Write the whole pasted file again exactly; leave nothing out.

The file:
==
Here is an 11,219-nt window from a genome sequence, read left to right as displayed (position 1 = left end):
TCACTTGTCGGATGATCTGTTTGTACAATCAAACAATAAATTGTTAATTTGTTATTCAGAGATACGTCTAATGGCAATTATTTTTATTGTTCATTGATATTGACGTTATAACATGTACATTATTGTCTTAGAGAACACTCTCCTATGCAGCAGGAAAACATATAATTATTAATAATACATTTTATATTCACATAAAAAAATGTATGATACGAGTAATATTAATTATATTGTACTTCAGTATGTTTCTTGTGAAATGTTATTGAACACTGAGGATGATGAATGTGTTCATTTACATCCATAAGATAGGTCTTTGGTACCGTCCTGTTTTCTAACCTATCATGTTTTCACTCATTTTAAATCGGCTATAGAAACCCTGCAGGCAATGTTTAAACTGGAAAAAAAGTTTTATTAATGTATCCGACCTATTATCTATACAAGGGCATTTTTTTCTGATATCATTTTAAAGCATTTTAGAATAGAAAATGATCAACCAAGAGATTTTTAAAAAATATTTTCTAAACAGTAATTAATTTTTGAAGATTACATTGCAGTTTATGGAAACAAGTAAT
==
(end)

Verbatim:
Here is an 11,219-nt window from a genome sequence, read left to right as displayed (position 1 = left end):
TCACTTGTCGGATGATCTGTTTGTACAATCAAACAATAAATTGTTAATTTGTTATTCAGAGATACGTCTAATGGCAATTATTTTTATTGTTCATTGATATTGACGTTATAACATGTACATTATTGTCTTAGAGAACACTCTCCTATGCAGCAGGAAAACATATAATTATTAATAATACATTTTATATTCACATAAAAAAATGTATGATACGAGTAATATTAATTATATTGTACTTCAGTATGTTTCTTGTGAAATGTTATTGAACACTGAGGATGATGAATGTGTTCATTTACATCCATAAGATAGGTCTTTGGTACCGTCCTGTTTTCTAACCTATCATGTTTTCACTCATTTTAAATCGGCTATAGAAACCCTGCAGGCAATGTTTAAACTGGAAAAAAAGTTTTATTAATGTATCCGACCTATTATCTATACAAGGGCATTTTTTTCTGATATCATTTTAAAGCATTTTAGAATAGAAAATGATCAACCAAGAGATTTTTAAAAAATATTTTCTAAACAGTAATTAATTTTTGAAGATTACATTGCAGTTTATGGAAACAAGTAAT